Northeastern Ohio Regional Coordinating Agency calls for federal funds to examine whether railways from Cleveland to Chicago are on track

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WASHINGTON, DC – A bipartisan group of lawmakers from Ohio, Illinois and Indiana support a request for a grant from the Northeast Ohio Areawide Coordinating Agency (NOACA) to study how to reduce passenger and freight congestion along the 341 mile rail corridor between Chicago and Cleveland.

A letter to the Federal Railroad Administration led by Democratic Representative for Toledo Marcy Kaptur says bottlenecks along the corridor are creating significant delays for passengers and freight, and “now is the time for a Comprehensive analysis of assets and resources to improve the speed and safety of rail passengers and freight carriers and improve post-pandemic economic growth in the Great Lakes region.

NOACA submitted its request for the $ 2.56 million grant on Monday, according to Kaptur’s office.

Letter from Congress says the rail corridor connects the people and economies of Cleveland, Elyria, Sandusky, Toledo, Bryan, Waterloo, Elkhart, South Bend, Gary and Chicago, and a comprehensive analysis of its assets and investments “represents a cost-effective approach to improving the nation’s rail network: upgrading existing rail corridors.”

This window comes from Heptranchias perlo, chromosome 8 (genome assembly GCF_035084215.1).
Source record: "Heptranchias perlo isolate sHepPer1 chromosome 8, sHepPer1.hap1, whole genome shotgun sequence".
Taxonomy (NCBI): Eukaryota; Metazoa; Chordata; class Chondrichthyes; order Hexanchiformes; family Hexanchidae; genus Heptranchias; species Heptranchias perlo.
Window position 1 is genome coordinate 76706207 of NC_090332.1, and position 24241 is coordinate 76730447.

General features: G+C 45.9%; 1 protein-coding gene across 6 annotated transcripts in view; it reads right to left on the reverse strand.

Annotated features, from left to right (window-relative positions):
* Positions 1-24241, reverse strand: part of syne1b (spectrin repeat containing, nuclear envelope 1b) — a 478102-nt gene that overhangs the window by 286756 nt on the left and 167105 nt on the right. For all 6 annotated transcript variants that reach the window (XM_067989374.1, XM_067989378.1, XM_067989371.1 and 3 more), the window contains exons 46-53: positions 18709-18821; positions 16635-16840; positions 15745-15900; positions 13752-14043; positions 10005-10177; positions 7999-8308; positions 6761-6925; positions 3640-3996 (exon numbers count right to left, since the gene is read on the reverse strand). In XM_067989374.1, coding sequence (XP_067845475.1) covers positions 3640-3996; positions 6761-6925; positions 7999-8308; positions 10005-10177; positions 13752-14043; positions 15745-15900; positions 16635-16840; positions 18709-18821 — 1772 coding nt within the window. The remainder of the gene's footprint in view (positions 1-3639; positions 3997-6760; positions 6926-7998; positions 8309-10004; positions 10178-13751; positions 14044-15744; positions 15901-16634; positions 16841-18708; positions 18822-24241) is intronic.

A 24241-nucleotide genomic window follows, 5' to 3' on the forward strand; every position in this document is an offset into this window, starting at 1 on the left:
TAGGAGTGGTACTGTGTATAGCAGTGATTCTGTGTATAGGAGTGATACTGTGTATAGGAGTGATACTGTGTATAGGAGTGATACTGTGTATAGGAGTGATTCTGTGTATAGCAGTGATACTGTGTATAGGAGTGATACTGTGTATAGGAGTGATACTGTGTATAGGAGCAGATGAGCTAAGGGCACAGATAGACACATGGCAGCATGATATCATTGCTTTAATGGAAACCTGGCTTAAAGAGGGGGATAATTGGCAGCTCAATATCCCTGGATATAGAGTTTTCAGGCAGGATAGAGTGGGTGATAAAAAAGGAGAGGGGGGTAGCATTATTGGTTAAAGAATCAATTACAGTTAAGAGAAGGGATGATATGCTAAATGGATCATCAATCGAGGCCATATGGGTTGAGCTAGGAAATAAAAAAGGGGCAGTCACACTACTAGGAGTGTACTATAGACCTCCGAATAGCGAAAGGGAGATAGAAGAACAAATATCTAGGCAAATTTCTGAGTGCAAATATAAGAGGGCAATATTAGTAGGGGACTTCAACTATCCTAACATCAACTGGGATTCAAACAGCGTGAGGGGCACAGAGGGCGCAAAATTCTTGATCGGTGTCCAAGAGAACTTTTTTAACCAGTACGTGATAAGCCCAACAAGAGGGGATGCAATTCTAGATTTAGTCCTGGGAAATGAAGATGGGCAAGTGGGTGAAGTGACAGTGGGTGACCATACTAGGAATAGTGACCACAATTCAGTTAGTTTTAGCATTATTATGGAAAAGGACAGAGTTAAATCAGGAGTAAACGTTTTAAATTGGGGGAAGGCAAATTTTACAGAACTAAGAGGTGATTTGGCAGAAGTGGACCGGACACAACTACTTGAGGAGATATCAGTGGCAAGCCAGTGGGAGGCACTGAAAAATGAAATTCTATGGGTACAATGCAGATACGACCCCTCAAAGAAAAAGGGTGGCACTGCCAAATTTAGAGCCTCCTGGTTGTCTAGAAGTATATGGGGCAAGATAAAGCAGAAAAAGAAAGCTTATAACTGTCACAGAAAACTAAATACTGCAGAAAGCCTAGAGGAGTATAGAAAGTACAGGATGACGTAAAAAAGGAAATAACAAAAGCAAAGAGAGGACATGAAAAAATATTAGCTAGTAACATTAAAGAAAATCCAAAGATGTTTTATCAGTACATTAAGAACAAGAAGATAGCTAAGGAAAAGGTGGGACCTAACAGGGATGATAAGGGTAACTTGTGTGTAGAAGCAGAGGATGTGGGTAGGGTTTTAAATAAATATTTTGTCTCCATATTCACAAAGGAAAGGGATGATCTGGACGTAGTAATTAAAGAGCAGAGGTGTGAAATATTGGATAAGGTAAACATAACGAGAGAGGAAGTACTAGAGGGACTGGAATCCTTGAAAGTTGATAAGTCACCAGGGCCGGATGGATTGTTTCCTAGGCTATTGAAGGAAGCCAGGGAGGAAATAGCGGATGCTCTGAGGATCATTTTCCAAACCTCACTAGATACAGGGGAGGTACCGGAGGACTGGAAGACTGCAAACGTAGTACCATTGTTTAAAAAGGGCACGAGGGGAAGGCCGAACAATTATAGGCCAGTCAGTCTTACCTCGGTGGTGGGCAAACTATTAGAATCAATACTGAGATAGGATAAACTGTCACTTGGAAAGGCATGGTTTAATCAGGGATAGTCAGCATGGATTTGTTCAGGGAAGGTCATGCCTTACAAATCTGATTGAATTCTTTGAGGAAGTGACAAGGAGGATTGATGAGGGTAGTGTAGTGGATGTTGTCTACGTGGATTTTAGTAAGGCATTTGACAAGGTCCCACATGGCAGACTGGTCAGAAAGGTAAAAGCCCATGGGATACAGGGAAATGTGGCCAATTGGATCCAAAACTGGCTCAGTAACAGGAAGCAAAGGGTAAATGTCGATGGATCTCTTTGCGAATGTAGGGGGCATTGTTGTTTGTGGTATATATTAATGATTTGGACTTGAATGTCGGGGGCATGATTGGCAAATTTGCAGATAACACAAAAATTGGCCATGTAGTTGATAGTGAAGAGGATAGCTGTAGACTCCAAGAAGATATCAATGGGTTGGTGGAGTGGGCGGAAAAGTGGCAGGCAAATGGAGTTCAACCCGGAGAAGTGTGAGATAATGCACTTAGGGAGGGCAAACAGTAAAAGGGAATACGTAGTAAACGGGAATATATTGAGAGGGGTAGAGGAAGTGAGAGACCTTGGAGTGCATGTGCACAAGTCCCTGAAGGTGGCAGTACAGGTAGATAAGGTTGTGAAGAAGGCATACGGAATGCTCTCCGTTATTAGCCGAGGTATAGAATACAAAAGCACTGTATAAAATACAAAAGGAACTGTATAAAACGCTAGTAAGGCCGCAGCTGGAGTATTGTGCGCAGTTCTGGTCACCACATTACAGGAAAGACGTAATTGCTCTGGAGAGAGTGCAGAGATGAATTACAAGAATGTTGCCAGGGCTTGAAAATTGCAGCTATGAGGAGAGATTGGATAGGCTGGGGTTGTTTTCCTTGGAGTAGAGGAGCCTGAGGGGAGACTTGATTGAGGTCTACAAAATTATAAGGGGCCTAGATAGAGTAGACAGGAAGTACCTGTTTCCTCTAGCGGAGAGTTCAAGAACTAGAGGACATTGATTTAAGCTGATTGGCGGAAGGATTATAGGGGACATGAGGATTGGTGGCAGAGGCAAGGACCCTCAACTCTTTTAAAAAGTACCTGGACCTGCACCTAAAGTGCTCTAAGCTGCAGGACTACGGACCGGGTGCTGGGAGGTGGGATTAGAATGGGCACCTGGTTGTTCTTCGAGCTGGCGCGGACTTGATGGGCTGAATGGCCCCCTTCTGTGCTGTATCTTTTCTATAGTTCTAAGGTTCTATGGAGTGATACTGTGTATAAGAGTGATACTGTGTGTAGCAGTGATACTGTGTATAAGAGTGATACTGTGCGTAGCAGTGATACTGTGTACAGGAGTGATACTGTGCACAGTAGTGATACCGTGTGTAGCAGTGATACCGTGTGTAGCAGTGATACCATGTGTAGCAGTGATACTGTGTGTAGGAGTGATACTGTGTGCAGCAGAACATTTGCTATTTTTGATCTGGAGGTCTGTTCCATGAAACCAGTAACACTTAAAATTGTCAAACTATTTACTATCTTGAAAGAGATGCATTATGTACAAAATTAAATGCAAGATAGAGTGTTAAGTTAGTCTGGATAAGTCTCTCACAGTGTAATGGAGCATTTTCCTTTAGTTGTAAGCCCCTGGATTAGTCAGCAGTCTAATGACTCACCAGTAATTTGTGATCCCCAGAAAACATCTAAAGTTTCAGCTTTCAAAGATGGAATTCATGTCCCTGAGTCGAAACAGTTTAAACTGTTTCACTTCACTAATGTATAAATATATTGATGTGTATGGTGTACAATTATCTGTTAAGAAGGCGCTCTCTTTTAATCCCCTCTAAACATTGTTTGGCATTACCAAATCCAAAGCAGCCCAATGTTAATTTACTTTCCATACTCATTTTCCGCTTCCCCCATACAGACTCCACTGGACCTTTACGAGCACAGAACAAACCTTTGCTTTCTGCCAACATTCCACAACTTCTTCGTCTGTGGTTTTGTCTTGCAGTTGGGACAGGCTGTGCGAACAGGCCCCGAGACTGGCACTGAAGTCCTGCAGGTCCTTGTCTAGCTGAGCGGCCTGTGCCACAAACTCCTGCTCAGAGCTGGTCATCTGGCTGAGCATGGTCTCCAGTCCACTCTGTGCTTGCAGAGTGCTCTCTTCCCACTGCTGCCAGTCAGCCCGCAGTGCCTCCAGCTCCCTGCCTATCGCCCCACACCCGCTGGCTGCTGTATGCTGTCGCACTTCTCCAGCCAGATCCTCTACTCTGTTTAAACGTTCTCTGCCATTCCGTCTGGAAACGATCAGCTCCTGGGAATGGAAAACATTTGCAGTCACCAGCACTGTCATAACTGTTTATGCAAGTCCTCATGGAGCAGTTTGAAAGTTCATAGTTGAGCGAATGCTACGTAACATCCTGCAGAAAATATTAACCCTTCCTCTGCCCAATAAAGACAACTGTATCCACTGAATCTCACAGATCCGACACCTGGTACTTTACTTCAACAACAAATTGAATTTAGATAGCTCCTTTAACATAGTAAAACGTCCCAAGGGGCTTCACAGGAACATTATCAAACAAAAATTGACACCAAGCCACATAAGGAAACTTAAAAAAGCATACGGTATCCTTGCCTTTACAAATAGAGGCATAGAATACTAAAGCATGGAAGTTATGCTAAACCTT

“As the country reinvests in its transport network to reduce carbon emissions and improve the efficient and equitable movement of people and goods, this vital corridor is ripe for investment,” the letter said. “This study would identify the appropriate investments to improve the movement of passengers and goods, which is much more efficient than building new corridors. Support from your agency would allow NOACA to improve rail speed and safety while advancing economic growth in the Great Lakes region.

U.S. Senators from Ohio, Republican U.S. Rep. Dave Joyce of Bainbridge Township and Anthony Gonzalez of Rocky River, and Democrats Shontel Brown of Warrensville Heights, Frank Mrvan of Indiana and Bobby Rush of Illinois, Danny joined Kaptur in signing the letter. Davis, Robin Kelly and Marie Newman.

Kaptur’s office said decisions about Federal Railroad Administration grants typically take four to six months. The Consolidated Rail Infrastructure and Safety Improvement Program providing the grant is funded to the tune of nearly $ 362 million in fiscal 2021, according to Kaptur’s office.

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